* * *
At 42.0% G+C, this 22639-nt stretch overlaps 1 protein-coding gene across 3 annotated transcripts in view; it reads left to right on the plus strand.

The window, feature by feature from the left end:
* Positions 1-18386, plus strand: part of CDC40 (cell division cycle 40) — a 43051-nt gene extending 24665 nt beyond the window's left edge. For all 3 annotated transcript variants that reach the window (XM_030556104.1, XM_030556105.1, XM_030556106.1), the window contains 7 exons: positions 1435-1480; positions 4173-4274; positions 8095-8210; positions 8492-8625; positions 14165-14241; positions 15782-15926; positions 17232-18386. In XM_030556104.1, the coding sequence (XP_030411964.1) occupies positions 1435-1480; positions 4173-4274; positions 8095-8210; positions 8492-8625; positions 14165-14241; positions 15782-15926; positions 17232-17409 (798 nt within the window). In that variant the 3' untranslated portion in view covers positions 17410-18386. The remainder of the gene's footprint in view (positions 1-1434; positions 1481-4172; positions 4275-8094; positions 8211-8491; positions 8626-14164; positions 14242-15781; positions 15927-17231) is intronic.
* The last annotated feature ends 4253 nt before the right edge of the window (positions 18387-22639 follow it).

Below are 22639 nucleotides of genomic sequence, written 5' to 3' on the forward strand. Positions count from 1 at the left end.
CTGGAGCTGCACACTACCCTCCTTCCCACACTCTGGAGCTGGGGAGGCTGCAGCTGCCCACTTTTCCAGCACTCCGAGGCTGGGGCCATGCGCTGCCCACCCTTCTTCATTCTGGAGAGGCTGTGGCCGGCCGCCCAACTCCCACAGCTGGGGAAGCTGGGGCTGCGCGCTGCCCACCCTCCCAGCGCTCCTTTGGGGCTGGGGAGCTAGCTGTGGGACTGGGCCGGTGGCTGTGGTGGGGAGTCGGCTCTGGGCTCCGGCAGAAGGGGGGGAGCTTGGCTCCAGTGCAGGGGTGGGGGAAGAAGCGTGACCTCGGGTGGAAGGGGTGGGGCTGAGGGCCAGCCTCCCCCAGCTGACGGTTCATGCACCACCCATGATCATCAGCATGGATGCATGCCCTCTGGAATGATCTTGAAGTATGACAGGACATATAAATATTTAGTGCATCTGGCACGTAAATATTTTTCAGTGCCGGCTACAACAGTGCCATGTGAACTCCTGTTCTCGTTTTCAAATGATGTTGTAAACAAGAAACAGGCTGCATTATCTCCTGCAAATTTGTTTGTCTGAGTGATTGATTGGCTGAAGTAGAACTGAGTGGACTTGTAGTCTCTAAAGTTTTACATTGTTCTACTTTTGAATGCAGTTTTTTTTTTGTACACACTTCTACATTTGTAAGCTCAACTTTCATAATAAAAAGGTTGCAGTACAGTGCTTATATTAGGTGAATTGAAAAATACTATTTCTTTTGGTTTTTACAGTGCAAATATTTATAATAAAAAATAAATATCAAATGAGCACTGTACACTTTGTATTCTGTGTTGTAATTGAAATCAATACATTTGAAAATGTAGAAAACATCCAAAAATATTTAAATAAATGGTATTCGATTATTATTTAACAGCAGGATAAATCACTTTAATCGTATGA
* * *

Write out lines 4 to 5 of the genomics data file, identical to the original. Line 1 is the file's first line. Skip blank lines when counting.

* The last annotated feature ends 4253 nt before the right edge of the window (positions 18387-22639 follow it).

Below are 22639 nucleotides of genomic sequence, written 5' to 3' on the forward strand. Positions count from 1 at the left end.